This LEGO Gaming PC Runs Much Cooler Than It Looks

This LEGO Gaming PC Runs Much Cooler Than It Looks

Building a gaming PC out of standard hardware and LEGO bricks is pretty impressive. Integrating an all new method of air-based graphics card cooling that delivers water cooling performance, Mike Schropp’s LEGO Gaming PC is a mechanical marvel.

Constructed of around 2280 LEGO pieces, Schropp’s distinctive X-shaped gaming system consists of three different sections. In the middle sits the mother board, mounted atop a trio of system cooling fans.Hard drives are also mounted in the middle.

The motherboard is mounted above these system fans. The right side (facing front) is dedicated to CPU cooling.

If this does not cool your CPU, your CPU is made of lava. The lower left side of the unit houses the power supply.

LEGO Gaming PC with hard drives and power supply installed. The power supply gets its own dedicated air intake, built directly above the PSU.

Finally we have the graphics card. Mounted atop the motherboard with a PCIe adaptor plate.

And here is where things get really cool. Using the extra space above the power supply, Schropp custom-build a billet alumimum heatsink that doubles as a mount for a Noctua tower cooler.

That should do nicely. The tower cooler makes a massive difference. With the stock GPU cooler the card ran on average around 72 degrees Celsius. With the tower, that dropped to 48 degrees. Top the whole thing off with another set of three fans, and then click the top into place.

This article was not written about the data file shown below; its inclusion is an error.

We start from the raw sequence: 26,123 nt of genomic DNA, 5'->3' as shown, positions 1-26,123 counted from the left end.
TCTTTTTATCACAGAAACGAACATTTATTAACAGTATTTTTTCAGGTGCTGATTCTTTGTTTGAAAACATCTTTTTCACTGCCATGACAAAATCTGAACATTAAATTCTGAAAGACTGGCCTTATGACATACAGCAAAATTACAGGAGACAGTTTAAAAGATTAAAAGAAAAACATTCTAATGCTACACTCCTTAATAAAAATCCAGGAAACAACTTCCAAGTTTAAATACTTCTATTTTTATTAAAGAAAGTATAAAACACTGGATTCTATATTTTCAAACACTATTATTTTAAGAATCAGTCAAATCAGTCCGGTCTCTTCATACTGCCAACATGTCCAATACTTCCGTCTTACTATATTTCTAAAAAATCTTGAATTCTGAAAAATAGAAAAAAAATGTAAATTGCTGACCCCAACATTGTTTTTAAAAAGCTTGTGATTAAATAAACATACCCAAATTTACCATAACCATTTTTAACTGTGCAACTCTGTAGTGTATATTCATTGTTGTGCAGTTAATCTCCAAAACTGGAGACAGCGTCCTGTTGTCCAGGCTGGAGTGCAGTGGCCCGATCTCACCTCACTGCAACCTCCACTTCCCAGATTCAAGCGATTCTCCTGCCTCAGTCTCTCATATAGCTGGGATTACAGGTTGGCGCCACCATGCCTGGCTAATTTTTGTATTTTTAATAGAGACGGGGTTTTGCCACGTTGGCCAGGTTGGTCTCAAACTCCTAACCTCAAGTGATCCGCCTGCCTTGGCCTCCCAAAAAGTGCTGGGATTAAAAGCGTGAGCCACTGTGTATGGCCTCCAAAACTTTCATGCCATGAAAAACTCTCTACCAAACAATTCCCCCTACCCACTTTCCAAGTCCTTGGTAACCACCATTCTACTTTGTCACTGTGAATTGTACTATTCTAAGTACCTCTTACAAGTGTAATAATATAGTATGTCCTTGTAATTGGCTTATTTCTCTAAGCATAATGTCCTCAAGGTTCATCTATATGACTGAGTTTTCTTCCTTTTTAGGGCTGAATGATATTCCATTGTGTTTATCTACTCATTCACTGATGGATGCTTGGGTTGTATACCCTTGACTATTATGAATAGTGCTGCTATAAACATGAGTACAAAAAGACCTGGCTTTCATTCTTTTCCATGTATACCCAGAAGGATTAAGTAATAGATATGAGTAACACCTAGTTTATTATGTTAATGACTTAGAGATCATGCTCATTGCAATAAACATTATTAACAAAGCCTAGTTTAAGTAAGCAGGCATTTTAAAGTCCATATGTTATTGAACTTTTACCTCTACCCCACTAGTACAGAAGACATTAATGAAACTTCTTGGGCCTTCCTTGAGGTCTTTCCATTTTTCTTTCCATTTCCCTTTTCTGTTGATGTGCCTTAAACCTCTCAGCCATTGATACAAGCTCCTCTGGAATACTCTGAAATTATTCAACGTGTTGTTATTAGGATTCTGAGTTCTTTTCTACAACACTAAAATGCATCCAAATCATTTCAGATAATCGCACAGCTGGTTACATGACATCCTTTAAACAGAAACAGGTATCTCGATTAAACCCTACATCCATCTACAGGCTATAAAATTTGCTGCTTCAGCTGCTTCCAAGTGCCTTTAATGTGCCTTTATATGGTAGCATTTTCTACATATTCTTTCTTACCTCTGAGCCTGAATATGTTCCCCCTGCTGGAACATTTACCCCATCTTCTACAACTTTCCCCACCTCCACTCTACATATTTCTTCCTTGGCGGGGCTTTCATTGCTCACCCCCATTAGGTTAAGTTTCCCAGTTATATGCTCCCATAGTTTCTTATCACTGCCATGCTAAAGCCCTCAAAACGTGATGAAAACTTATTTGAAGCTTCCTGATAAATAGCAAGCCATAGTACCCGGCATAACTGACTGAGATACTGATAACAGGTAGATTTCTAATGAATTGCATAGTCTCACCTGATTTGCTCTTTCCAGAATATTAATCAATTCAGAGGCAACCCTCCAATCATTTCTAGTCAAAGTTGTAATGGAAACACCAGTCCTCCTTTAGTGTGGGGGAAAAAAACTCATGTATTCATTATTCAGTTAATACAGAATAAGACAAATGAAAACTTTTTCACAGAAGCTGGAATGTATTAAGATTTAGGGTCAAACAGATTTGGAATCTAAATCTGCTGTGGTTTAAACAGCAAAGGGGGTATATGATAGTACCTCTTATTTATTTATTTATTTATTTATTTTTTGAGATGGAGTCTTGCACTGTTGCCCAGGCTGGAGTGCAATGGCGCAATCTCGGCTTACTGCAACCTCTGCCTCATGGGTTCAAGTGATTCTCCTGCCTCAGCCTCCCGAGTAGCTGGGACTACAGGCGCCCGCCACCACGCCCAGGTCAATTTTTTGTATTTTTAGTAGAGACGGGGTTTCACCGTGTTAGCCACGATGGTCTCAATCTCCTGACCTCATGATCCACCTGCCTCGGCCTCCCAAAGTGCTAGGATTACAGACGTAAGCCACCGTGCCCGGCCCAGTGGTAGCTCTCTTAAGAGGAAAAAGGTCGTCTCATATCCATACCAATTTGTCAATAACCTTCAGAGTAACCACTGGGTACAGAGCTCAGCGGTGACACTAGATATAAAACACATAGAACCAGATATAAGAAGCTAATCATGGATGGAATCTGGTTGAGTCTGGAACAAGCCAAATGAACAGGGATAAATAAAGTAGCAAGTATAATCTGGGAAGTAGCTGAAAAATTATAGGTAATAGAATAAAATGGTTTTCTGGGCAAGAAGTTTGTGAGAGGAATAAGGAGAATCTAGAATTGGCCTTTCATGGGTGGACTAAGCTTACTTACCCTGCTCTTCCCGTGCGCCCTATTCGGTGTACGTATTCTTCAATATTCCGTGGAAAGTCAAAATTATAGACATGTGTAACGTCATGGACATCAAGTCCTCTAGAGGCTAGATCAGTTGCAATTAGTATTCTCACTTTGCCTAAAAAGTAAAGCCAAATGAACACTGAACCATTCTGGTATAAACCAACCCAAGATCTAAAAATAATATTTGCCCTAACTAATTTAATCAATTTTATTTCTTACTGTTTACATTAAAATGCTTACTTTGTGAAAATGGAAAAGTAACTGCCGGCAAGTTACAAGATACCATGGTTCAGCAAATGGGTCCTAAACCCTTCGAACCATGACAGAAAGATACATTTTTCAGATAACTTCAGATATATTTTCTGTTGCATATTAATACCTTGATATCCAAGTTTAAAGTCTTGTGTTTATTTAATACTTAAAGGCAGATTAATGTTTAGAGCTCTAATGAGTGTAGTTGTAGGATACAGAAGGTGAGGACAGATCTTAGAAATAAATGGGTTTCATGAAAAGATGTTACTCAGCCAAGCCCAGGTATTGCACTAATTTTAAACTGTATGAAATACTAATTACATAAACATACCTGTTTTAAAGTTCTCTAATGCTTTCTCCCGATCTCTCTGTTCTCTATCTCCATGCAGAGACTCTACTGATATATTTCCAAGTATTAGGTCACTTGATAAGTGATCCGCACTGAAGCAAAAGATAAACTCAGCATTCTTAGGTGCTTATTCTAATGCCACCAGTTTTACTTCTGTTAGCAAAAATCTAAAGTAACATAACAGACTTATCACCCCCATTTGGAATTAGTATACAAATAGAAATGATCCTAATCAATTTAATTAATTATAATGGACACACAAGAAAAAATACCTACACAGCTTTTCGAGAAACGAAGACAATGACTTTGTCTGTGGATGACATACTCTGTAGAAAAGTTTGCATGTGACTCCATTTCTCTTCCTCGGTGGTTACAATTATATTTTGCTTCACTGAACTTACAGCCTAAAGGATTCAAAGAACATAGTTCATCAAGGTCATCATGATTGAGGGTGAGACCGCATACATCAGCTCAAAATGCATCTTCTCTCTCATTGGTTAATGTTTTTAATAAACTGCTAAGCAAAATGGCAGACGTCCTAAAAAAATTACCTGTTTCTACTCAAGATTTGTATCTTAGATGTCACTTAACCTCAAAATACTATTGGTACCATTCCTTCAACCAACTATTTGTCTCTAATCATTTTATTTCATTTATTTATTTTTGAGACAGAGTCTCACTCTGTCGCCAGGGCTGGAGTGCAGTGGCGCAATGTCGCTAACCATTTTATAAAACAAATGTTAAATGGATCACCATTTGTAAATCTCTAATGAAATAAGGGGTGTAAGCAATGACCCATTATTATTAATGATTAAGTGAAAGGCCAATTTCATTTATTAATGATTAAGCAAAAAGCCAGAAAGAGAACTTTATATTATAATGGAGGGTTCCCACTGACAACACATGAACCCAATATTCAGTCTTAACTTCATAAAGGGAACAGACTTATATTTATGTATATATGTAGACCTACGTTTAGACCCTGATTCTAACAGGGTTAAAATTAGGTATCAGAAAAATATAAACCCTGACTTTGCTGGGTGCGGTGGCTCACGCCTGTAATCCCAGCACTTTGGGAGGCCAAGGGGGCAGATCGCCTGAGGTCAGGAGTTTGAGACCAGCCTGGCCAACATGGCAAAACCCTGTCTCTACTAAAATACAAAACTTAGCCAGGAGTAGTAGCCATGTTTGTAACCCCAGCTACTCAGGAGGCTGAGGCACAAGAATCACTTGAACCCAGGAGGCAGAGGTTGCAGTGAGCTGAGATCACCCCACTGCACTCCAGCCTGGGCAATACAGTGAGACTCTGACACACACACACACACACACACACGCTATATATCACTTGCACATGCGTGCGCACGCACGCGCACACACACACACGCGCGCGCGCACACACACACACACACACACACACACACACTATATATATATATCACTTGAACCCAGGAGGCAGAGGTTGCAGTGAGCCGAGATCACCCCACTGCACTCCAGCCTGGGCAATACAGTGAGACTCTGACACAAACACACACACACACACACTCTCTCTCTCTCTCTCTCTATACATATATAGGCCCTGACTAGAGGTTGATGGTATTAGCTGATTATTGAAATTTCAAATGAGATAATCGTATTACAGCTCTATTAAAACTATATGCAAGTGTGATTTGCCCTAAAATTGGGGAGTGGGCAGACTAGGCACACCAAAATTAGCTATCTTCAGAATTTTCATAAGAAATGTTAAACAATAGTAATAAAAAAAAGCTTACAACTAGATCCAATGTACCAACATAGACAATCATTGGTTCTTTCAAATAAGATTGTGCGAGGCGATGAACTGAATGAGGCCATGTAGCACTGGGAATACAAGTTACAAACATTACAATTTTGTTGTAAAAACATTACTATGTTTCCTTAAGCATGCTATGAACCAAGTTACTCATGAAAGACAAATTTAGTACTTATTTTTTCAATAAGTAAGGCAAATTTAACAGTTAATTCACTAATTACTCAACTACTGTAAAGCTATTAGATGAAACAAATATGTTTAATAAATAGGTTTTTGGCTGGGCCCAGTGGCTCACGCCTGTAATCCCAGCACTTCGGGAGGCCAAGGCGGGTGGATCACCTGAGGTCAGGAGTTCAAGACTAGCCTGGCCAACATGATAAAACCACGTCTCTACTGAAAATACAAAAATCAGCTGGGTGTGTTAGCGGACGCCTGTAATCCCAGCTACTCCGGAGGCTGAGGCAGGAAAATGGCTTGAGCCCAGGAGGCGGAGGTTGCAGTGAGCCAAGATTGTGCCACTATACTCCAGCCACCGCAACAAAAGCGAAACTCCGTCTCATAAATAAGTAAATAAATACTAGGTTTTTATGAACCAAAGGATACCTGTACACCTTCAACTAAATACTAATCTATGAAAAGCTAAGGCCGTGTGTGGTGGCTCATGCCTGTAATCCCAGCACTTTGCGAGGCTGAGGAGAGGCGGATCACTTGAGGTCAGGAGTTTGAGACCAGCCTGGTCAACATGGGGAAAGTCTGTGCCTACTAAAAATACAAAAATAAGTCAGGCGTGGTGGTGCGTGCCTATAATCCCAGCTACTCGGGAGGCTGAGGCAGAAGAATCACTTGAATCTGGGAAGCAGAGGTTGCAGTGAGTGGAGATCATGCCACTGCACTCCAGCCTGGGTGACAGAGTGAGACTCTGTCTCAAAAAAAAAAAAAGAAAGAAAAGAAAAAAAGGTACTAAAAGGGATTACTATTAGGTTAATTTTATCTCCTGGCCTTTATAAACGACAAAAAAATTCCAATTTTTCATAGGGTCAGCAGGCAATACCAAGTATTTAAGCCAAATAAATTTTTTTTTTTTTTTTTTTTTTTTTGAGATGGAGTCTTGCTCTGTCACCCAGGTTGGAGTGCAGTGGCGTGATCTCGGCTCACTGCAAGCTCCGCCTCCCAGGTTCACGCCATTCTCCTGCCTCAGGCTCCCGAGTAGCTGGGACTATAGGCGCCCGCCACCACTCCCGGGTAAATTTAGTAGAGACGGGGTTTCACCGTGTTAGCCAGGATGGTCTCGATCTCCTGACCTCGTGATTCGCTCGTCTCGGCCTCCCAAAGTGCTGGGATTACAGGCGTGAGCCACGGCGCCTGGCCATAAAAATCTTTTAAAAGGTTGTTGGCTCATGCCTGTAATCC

As for the LEGO built, Schropp constructed the housing using a combination of bricks and plates bolstered by LEGO Technic bits to maximise strength and durability. No kragle (glue) is used to put it all together, but Mike assures me he’s moved it hundreds of times now with no separation. LEGO is very resistant to heat, so unless you keep it running at max load in bright sunlight all day temperatures should never be a problem.

You can check out Mike’s Total Geekdom page for a detailed outline of how the LEGO Gaming PC was put together. He’s also selling the systems online for the sort of prices you’d expect for a custom gaming PC made with expensive plastic bricks.

I love this thing, though I’d never be able to put together my own. Picking out brick and plate colours alone would take me years. I’ll just stick to the time-honoured tradition of putting LEGO sets and figures all over my standard gaming PC’s air vents until it explodes and I need a new one.

This story originally appeared on Kotaku Australia.

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